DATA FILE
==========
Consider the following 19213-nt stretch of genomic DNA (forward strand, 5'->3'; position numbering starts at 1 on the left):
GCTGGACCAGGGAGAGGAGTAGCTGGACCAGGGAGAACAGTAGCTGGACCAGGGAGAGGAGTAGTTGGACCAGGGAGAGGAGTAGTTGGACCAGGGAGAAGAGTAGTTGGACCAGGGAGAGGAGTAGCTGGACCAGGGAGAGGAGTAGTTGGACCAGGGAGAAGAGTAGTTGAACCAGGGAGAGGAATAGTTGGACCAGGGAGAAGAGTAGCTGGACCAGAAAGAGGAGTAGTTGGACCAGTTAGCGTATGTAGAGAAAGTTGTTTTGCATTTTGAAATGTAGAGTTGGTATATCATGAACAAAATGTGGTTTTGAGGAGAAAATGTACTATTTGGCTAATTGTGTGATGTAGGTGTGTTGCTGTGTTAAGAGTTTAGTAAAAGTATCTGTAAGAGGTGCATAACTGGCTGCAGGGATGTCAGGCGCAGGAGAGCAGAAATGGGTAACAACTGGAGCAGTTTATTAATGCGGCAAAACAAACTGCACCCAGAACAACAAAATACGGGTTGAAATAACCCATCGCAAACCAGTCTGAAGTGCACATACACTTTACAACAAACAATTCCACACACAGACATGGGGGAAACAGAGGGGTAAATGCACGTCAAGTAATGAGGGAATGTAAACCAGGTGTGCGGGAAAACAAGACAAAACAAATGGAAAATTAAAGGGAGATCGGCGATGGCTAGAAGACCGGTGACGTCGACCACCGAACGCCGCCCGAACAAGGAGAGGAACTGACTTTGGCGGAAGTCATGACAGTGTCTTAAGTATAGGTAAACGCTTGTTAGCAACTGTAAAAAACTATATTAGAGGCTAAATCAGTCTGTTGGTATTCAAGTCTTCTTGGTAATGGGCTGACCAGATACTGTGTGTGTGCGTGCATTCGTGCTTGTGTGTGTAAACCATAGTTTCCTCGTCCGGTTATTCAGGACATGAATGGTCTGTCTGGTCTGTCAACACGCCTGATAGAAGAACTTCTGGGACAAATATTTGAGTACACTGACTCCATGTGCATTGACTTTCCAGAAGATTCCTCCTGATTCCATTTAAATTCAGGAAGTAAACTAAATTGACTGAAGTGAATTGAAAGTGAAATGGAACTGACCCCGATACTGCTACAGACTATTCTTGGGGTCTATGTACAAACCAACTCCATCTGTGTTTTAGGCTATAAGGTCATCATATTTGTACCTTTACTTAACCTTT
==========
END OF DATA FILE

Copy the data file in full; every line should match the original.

Consider the following 19213-nt stretch of genomic DNA (forward strand, 5'->3'; position numbering starts at 1 on the left):
GCTGGACCAGGGAGAGGAGTAGCTGGACCAGGGAGAACAGTAGCTGGACCAGGGAGAGGAGTAGTTGGACCAGGGAGAGGAGTAGTTGGACCAGGGAGAAGAGTAGTTGGACCAGGGAGAGGAGTAGCTGGACCAGGGAGAGGAGTAGTTGGACCAGGGAGAAGAGTAGTTGAACCAGGGAGAGGAATAGTTGGACCAGGGAGAAGAGTAGCTGGACCAGAAAGAGGAGTAGTTGGACCAGTTAGCGTATGTAGAGAAAGTTGTTTTGCATTTTGAAATGTAGAGTTGGTATATCATGAACAAAATGTGGTTTTGAGGAGAAAATGTACTATTTGGCTAATTGTGTGATGTAGGTGTGTTGCTGTGTTAAGAGTTTAGTAAAAGTATCTGTAAGAGGTGCATAACTGGCTGCAGGGATGTCAGGCGCAGGAGAGCAGAAATGGGTAACAACTGGAGCAGTTTATTAATGCGGCAAAACAAACTGCACCCAGAACAACAAAATACGGGTTGAAATAACCCATCGCAAACCAGTCTGAAGTGCACATACACTTTACAACAAACAATTCCACACACAGACATGGGGGAAACAGAGGGGTAAATGCACGTCAAGTAATGAGGGAATGTAAACCAGGTGTGCGGGAAAACAAGACAAAACAAATGGAAAATTAAAGGGAGATCGGCGATGGCTAGAAGACCGGTGACGTCGACCACCGAACGCCGCCCGAACAAGGAGAGGAACTGACTTTGGCGGAAGTCATGACAGTGTCTTAAGTATAGGTAAACGCTTGTTAGCAACTGTAAAAAACTATATTAGAGGCTAAATCAGTCTGTTGGTATTCAAGTCTTCTTGGTAATGGGCTGACCAGATACTGTGTGTGTGCGTGCATTCGTGCTTGTGTGTGTAAACCATAGTTTCCTCGTCCGGTTATTCAGGACATGAATGGTCTGTCTGGTCTGTCAACACGCCTGATAGAAGAACTTCTGGGACAAATATTTGAGTACACTGACTCCATGTGCATTGACTTTCCAGAAGATTCCTCCTGATTCCATTTAAATTCAGGAAGTAAACTAAATTGACTGAAGTGAATTGAAAGTGAAATGGAACTGACCCCGATACTGCTACAGACTATTCTTGGGGTCTATGTACAAACCAACTCCATCTGTGTTTTAGGCTATAAGGTCATCATATTTGTACCTTTACTTAACCTTT